Down almost 6% since I bought but Divvy made up part of the loss. Cannot fathom the trading patterns...looks like the price of the stock is being "managed" by someone. Called IR and they are just as baffled. Low volume appears to allow abuse of trading patterns. Will begin to sell my positons if something does not happen soon. This appears to be one of my clunkers now. Have to bite the bullet.
Disenchanted? Makes sense. I don't know if PNG is undervalued or if it is just going to remain a dog that was initially overvalued.
Manipulated? How do you come up with that? Yes it is low volume... 53000 shares per day average of late. It's a free market. Put your bids in. There just is not a big market. So spreads are naturally wider. If you can take a look at the level 2 quotes, you will see there is not a lot of depth in the bids. So if somebody were to enter a market order to buy or sell 500 units, you would see some price spiking up or down. There are a limited number of buyers near the last transaction amount. There are a limited number of sellers with orders entered near the last transaction amount. If you think it is under-valued, buy more. You are buying a stream of distributions. Lower prices would make it a better buy.
If you trade, always use limit orders.
So how does this manage to go down in a market where it seems that everything else in an energy business goes up? Dunno. If viewed as a sequence of distributions, the value of the distributions goes down as the yield on bonds (another stream of cash) goes up.
I hope it is contra-cyclical (negative beta). That would mean it would tend to go up as other things fade. We can hope.... or sell (with a limit order). I will hold for now. Distributions have been rising. PNG has been expanding capacity. So it may work out well.
I agree with the comments about MLPs being generally great long term investments. However - I have been aggressively trading MLPs since 1993, in an effort to exploit "unexplained" spikes up and down.
Here's what I have found: virtually every thinly traded MLP I've traded (at least 50 or so) has frequent periods of unusual weakness and frequent periods of "unexplainable" strength.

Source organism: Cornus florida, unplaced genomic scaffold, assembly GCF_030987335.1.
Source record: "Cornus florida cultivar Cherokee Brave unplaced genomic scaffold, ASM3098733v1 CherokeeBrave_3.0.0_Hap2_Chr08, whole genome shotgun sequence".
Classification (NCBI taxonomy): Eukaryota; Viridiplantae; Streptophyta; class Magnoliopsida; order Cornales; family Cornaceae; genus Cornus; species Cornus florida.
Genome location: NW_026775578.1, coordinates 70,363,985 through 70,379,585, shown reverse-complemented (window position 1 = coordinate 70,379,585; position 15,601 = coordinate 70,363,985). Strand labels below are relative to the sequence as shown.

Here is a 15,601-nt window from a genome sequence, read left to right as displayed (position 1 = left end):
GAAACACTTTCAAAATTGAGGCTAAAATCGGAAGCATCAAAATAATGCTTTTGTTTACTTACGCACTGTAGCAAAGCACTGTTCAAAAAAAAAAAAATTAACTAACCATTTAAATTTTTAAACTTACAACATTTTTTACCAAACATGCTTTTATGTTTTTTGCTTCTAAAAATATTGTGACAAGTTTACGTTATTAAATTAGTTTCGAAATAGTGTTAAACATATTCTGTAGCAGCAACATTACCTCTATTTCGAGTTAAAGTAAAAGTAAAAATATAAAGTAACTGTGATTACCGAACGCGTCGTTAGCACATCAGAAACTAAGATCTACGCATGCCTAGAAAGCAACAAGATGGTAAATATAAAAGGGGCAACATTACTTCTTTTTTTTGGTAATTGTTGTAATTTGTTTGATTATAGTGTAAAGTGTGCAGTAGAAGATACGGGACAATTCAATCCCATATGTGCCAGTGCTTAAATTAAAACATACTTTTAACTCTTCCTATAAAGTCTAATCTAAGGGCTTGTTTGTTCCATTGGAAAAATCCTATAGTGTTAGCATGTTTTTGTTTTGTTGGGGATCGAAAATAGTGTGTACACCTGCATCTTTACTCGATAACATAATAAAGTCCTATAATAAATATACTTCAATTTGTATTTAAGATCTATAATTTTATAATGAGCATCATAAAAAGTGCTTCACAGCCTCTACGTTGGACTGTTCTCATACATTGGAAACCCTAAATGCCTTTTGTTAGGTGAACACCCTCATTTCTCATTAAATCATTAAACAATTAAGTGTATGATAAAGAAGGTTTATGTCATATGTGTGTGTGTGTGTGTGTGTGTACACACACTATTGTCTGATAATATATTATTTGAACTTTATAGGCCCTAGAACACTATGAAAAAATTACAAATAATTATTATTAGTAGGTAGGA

I sold PNG the first week of January at 25.25 or so, and started buying back at around 24 a couple of weeks ago. I've bought pretty aggressively over the past couple of days, and will "back up the truck" if the price goes much below 23.
I'm betting that we'll see 24.50 or higher by late April. Could get lucky and see 25.50 or so.
Keep this thought in mind: a typical stock broker with a position in a stock will generally hold 50,000 to 150,000 shares of a 25 dollar stock for his/her clients. If only ONE broker decides to liquidate, the price can easily fall $1.00 or so for several days and stay down til he/she has finished selling. Same thing is true in reverse.
NEVER sell when you see this type of action. Sell when the price spikes for no apparent reason, then buy back next time you see weakness like this.
"This appears to be one of my clunkers now. Have to bite the bullet."
If you're buying this for large rapid capital gains, you're in the wrong type of stock.
MLP'S are for tax deferred increasing income, with capital gains coming over a long period of time like 5-10 years. There are occasional exceptions to this when one that has fallen on hard time like APL gets back on track but they are uncommon.
I've got a boatload of MLP's & some have more than doubled in price, but over 10-12 years. My yield on my buying price ranges from 10-20% in these cases.
Anal.lyst, I agree 100%. "MLP'S are for tax deferred increasing income, with capital gains coming over a long period of time like 5-10 years."
The following Barclays quote is from Investor's Village: "Barclays maintains an 'Overweight' on PAA Natural Gas Storage, L.P. (NYSE: PNG), PT $27. Barclays analyst says, "PNG is relatively well positioned to navigate challenging storage market conditions. Despite industry-wide gas storage challenges (narrower spreads, lower volatility), we believe PNG can deliver mid-single-digit distribution growth due to visible, low-cost organic expansion, a low cost of capital and high percentage of capacity under multi-year firm storage contracts. The Southern Pines (SP) acquisition adds to PNG's cash flow stability, with average contract duration exceeding five years." "2011 EBITDA guidance increases to $101-111MM vs. previous $66-$74MM, due to SP acquisition. Our 2011 EBITDA estimate of $109MM is double 2010 level. YoY growth is due to contributions from SP and capacity expansions at PP caverns 3 and 4. PNG's average storage capacity in 2011/4Q11 should increase 50% YoY to 71/75 Bcf, respectively. However, units outstanding will increase 50% YoY from SP acquisition."
MLPs are for the long-term and for those who have patience. This company has good management.